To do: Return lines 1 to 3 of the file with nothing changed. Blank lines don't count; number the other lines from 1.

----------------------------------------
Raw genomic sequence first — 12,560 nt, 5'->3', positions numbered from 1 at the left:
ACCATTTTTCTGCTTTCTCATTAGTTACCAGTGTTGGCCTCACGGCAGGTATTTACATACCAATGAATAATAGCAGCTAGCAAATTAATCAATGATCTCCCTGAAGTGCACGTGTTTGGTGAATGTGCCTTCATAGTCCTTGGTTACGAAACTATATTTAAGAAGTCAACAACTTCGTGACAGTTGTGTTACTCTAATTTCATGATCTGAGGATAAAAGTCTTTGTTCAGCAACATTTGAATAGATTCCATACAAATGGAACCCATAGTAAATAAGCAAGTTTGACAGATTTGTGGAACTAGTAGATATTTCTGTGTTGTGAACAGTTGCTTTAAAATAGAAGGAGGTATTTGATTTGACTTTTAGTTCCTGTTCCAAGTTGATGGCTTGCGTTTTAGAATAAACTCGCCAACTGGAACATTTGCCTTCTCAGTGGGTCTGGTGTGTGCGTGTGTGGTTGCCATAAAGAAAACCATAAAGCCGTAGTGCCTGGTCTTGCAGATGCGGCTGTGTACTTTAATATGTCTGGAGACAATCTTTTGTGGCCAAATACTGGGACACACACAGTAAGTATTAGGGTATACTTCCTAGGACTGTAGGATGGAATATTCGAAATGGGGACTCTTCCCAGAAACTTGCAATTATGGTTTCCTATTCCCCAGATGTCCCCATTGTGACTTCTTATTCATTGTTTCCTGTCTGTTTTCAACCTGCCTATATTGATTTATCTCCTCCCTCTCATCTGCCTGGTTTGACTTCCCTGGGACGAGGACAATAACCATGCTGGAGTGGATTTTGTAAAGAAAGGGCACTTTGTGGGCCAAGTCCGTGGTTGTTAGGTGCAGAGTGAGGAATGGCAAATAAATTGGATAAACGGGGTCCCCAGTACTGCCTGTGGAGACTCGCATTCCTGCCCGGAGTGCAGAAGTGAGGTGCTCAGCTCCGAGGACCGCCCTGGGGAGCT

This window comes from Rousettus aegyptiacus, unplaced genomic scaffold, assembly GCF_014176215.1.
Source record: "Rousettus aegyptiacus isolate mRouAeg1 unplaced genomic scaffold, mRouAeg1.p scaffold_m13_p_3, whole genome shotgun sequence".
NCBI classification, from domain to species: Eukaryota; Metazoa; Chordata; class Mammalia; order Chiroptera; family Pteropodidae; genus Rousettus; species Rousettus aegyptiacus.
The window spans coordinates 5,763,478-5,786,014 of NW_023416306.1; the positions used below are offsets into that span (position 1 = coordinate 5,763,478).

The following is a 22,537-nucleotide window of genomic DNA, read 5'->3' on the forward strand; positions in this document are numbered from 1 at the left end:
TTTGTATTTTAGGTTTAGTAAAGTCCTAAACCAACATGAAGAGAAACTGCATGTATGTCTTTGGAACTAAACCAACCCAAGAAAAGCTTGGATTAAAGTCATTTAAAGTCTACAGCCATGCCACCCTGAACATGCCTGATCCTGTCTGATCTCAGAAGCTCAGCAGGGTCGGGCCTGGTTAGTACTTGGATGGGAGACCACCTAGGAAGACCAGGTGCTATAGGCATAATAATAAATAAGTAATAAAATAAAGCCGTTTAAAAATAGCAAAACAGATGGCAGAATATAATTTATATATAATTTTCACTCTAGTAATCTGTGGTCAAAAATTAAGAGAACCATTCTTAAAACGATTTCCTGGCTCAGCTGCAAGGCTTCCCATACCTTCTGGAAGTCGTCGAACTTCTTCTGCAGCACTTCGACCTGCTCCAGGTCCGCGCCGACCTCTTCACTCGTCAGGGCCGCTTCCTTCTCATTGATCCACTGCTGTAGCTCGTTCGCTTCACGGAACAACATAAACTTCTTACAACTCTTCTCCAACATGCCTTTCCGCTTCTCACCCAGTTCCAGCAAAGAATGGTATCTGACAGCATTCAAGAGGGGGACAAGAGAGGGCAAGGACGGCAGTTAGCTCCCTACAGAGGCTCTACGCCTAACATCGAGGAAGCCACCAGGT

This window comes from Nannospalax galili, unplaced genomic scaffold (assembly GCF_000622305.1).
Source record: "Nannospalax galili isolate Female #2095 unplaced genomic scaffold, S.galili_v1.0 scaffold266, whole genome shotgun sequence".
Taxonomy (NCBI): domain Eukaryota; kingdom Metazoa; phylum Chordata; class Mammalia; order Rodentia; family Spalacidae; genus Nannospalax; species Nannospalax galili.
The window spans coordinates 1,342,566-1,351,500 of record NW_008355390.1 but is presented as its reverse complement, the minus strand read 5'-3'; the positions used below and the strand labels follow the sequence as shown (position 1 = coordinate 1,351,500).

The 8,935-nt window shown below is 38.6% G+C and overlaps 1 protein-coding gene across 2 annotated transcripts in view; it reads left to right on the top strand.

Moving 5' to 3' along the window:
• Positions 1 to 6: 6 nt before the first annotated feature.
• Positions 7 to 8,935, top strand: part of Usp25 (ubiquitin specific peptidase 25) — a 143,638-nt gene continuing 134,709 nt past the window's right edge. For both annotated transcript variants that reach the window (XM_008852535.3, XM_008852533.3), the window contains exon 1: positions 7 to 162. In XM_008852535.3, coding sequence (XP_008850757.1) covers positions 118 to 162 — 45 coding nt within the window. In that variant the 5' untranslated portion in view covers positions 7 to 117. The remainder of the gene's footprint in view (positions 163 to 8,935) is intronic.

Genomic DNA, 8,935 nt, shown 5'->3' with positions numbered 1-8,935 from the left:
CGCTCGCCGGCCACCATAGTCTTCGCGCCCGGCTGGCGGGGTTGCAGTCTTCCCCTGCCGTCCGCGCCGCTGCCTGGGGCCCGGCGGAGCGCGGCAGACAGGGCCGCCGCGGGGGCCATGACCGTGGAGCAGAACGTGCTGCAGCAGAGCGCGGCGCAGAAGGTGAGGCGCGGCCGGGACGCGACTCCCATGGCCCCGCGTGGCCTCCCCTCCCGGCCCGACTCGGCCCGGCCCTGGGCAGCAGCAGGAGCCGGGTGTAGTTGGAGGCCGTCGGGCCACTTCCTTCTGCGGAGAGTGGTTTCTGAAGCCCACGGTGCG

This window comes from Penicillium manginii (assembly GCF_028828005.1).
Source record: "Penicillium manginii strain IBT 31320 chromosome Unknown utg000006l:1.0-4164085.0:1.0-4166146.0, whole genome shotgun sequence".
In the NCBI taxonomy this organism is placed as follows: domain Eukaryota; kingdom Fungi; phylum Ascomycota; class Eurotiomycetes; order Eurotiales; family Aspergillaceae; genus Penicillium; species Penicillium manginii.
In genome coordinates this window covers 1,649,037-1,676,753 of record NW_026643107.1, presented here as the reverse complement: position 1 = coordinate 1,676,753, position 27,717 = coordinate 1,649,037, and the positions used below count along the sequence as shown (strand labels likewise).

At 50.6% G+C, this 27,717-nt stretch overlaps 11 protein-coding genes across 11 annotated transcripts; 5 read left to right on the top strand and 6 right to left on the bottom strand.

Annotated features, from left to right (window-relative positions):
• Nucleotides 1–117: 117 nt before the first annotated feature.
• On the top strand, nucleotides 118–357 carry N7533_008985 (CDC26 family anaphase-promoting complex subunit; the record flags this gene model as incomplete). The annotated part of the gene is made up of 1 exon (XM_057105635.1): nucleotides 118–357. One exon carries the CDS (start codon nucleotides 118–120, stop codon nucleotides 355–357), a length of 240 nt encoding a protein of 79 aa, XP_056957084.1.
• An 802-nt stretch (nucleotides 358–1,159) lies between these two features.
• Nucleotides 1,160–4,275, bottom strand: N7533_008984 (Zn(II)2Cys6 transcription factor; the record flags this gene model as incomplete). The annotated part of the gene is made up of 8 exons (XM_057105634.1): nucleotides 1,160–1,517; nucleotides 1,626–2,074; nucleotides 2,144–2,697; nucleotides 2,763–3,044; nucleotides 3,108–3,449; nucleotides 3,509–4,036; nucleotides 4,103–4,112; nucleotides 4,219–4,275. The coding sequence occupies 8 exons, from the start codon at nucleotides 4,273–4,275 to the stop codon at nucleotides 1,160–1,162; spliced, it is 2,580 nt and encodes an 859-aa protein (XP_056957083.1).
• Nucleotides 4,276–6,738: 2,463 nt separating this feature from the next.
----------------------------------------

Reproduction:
Raw genomic sequence first — 12,560 nt, 5'->3', positions numbered from 1 at the left:
ACCATTTTTCTGCTTTCTCATTAGTTACCAGTGTTGGCCTCACGGCAGGTATTTACATACCAATGAATAATAGCAGCTAGCAAATTAATCAATGATCTCCCTGAAGTGCACGTGTTTGGTGAATGTGCCTTCATAGTCCTTGGTTACGAAACTATATTTAAGAAGTCAACAACTTCGTGACAGTTGTGTTACTCTAATTTCATGATCTGAGGATAAAAGTCTTTGTTCAGCAACATTTGAATAGATTCCATACAAATGGAACCCATAGTAAATAAGCAAGTTTGACAGATTTGTGGAACTAGTAGATATTTCTGTGTTGTGAACAGTTGCTTTAAAATAGAAGGAGGTATTTGATTTGACTTTTAGTTCCTGTTCCAAGTTGATGGCTTGCGTTTTAGAATAAACTCGCCAACTGGAACATTTGCCTTCTCAGTGGGTCTGGTGTGTGCGTGTGTGGTTGCCATAAAGAAAACCATAAAGCCGTAGTGCCTGGTCTTGCAGATGCGGCTGTGTACTTTAATATGTCTGGAGACAATCTTTTGTGGCCAAATACTGGGACACACACAGTAAGTATTAGGGTATACTTCCTAGGACTGTAGGATGGAATATTCGAAATGGGGACTCTTCCCAGAAACTTGCAATTATGGTTTCCTATTCCCCAGATGTCCCCATTGTGACTTCTTATTCATTGTTTCCTGTCTGTTTTCAACCTGCCTATATTGATTTATCTCCTCCCTCTCATCTGCCTGGTTTGACTTCCCTGGGACGAGGACAATAACCATGCTGGAGTGGATTTTGTAAAGAAAGGGCACTTTGTGGGCCAAGTCCGTGGTTGTTAGGTGCAGAGTGAGGAATGGCAAATAAATTGGATAAACGGGGTCCCCAGTACTGCCTGTGGAGACTCGCATTCCTGCCCGGAGTGCAGAAGTGAGGTGCTCAGCTCCGAGGACCGCCCTGGGGAGCT

This window comes from Rousettus aegyptiacus, unplaced genomic scaffold, assembly GCF_014176215.1.